Sen. Warren questions OMB, HUD about Puerto Rico recovery funds
SAN JUAN – U.S. Sen. Elizabeth Warren (D-Mass.) wrote this week to the heads of the Office of Management and Budget (OMB) and the U.S. Department of Housing and Urban Development (HUD) to inquire about media reports that President Trump’s administration is “using the shutdown as an excuse to intentionally withhold Congressionally-appropriated aid for Puerto Rico recovery efforts, in addition to efforts in several other states and territories,” a release by her office reads.
The senator asked OMB Director Mick Mulvaney and HUD Secretary Ben Carson about two recent articles, one by the Washington Post reporting that, in September, Trump instructed his administration to cut off disaster-recovery funds to Puerto Rico, and another by NBC saying the Trump administration is using the shutdown as an excuse to stall the disbursement of housing funds for the island. Disbursements for several other states and territories are also being delayed due to the shutdown.
“In the wake of these reports, I am particularly concerned about the fact that HUD has halted the disbursement of billions of dollars of housing recovery funds for Puerto Rico and other states and territories affected by recent territories as a result of the President’s ongoing government shutdown,” Warren wrote. “This refusal to provide this funding – which will go to ‘the restoration of damaged and destroyed homes, businesses and infrastructure’ – is directly at odds with HUD’s own ‘Contingency Plan for Possible Lapse in Appropriations,’ which says that HUD will continue to disburse Community Development Block Grants and certain other grants during a shutdown.”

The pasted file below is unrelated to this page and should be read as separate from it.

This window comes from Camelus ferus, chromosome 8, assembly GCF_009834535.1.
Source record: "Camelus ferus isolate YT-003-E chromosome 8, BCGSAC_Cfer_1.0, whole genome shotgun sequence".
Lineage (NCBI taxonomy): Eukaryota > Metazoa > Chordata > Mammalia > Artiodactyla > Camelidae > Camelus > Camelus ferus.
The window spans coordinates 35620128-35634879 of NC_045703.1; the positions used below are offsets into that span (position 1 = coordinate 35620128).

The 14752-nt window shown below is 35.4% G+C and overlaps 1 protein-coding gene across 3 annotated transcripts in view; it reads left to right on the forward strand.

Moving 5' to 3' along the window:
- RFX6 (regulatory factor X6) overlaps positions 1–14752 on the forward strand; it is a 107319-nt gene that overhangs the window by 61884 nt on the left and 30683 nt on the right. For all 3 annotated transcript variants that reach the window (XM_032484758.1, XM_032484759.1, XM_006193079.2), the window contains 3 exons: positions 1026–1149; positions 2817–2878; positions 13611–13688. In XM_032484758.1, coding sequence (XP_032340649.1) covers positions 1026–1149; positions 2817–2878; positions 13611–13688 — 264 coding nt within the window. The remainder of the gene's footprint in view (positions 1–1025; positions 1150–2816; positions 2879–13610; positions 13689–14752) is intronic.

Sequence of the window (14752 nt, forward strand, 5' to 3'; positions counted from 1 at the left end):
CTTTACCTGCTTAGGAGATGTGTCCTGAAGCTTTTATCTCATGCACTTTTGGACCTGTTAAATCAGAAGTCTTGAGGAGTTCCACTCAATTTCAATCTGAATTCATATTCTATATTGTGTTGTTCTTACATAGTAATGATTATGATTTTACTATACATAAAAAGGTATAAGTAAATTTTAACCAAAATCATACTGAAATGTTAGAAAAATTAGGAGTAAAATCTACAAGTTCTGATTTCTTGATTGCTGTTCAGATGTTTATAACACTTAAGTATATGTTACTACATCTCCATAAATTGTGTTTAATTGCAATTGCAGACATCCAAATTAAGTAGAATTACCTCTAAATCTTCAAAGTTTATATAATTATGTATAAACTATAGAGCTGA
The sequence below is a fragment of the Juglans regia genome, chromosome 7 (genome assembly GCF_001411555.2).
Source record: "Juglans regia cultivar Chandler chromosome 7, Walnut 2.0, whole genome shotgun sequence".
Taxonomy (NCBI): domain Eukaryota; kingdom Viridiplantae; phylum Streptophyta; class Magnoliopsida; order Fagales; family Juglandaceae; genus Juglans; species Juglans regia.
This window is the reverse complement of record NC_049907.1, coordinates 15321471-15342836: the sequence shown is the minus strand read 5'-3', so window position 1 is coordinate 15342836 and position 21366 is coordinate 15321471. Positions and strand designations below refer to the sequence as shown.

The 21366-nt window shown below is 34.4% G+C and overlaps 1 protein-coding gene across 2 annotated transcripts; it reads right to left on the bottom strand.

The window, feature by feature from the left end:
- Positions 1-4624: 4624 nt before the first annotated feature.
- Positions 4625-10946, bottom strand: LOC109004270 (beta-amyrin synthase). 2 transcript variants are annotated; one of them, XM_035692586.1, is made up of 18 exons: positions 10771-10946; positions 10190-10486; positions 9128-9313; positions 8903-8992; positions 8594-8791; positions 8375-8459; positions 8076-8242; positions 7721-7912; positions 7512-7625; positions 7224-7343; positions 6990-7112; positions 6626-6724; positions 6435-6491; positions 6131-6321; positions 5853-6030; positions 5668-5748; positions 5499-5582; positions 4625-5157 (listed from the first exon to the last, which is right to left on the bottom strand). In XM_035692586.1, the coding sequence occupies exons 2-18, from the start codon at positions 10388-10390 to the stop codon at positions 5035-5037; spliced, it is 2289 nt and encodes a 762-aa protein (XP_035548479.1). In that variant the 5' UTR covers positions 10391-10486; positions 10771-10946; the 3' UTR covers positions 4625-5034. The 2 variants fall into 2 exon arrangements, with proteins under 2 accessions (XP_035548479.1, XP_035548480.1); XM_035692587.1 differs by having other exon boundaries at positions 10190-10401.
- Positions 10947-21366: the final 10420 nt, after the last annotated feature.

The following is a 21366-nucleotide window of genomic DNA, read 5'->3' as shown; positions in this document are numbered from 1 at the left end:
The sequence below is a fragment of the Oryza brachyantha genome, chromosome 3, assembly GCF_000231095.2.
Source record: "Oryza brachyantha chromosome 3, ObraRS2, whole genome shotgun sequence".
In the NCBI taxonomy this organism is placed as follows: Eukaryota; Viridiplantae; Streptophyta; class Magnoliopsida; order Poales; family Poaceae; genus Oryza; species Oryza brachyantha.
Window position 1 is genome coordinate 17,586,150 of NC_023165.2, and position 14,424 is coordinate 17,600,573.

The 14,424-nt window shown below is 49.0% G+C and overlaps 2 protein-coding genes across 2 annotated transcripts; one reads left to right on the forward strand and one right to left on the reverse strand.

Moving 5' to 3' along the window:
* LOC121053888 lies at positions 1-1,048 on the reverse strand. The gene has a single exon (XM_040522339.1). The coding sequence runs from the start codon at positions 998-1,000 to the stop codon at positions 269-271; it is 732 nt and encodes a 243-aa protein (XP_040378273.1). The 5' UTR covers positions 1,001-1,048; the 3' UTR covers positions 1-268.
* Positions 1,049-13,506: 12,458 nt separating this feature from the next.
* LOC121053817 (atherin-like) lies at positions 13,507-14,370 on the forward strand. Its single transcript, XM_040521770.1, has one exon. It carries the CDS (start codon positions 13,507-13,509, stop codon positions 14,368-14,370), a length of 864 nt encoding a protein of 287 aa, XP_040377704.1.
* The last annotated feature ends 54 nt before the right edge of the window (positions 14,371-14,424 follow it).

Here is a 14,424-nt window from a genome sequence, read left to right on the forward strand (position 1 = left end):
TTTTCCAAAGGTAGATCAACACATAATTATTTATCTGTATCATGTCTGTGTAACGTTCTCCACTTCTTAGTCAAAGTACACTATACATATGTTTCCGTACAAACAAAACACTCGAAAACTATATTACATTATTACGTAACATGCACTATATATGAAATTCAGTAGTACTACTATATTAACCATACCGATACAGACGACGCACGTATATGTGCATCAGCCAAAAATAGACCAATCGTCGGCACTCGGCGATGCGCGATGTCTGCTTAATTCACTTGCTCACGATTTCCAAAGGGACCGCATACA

HUD allocated $1.5 billion to Puerto Rico on Feb. 1, 2018, from an appropriation enacted in September 2017, and an additional $18.5 billion in April 2018 from an appropriation enacted on Feb. 9, 2018.
The OMB recently issued a Statement of Administration Policy opposing as “excessive and unnecessary” a grant of $600 million for disaster nutrition assistance included in a House bill, “which could help 230,000 new program participants,” according to the release.
The senator asked both agencies to provide answers to her questions by Feb. 5.
While on the island Tuesday as part of her exploratory presidential campaign, the senator called on Federal Emergency Management Agency (FEMA) Administrator Brock Long to resign, saying, “If accountability for government means anything,” Long “should take responsibility for his failures.”
Puerto Rico Gov. Ricardo Rosselló met with Warren on Tuesday as well.
“I am grateful for Senator Warren’s commitment to the people of Puerto Rico,” Rosselló said, “especially in light of recent events that indicate that the U.S. government response was insufficient given the magnitude of the catastrophe we faced.”
Rosselló called Warren’s letter “an exemplary act of legislative checks on the executive branch. I encourage her to keep fighting on behalf of 3.2 million Americans that do not have the right to vote in federal elections.”